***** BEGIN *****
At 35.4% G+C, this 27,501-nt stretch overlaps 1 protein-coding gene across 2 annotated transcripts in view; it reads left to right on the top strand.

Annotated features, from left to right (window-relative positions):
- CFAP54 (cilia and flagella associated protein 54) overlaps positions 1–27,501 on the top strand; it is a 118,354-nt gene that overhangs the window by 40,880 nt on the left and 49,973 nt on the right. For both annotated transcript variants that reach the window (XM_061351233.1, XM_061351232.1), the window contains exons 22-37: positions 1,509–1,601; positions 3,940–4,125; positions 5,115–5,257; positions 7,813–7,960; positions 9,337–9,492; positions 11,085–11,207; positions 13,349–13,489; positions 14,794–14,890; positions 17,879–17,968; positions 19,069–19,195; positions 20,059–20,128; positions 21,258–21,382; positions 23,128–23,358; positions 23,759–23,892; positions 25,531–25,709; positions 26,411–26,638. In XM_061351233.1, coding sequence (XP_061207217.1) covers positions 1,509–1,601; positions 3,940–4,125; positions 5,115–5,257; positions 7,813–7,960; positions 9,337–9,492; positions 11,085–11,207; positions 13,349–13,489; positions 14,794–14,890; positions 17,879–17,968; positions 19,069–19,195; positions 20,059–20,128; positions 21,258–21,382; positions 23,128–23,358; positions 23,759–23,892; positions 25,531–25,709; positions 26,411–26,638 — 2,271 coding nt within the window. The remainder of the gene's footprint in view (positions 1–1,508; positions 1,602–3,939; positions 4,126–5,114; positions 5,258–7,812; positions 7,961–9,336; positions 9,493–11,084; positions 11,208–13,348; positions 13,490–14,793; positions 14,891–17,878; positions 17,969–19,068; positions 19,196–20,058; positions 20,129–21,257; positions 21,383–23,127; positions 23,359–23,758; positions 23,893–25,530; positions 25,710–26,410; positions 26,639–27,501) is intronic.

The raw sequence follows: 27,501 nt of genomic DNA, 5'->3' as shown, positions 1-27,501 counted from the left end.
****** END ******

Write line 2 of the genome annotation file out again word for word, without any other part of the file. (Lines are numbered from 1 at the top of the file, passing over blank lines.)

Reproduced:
Annotated features, from left to right (window-relative positions):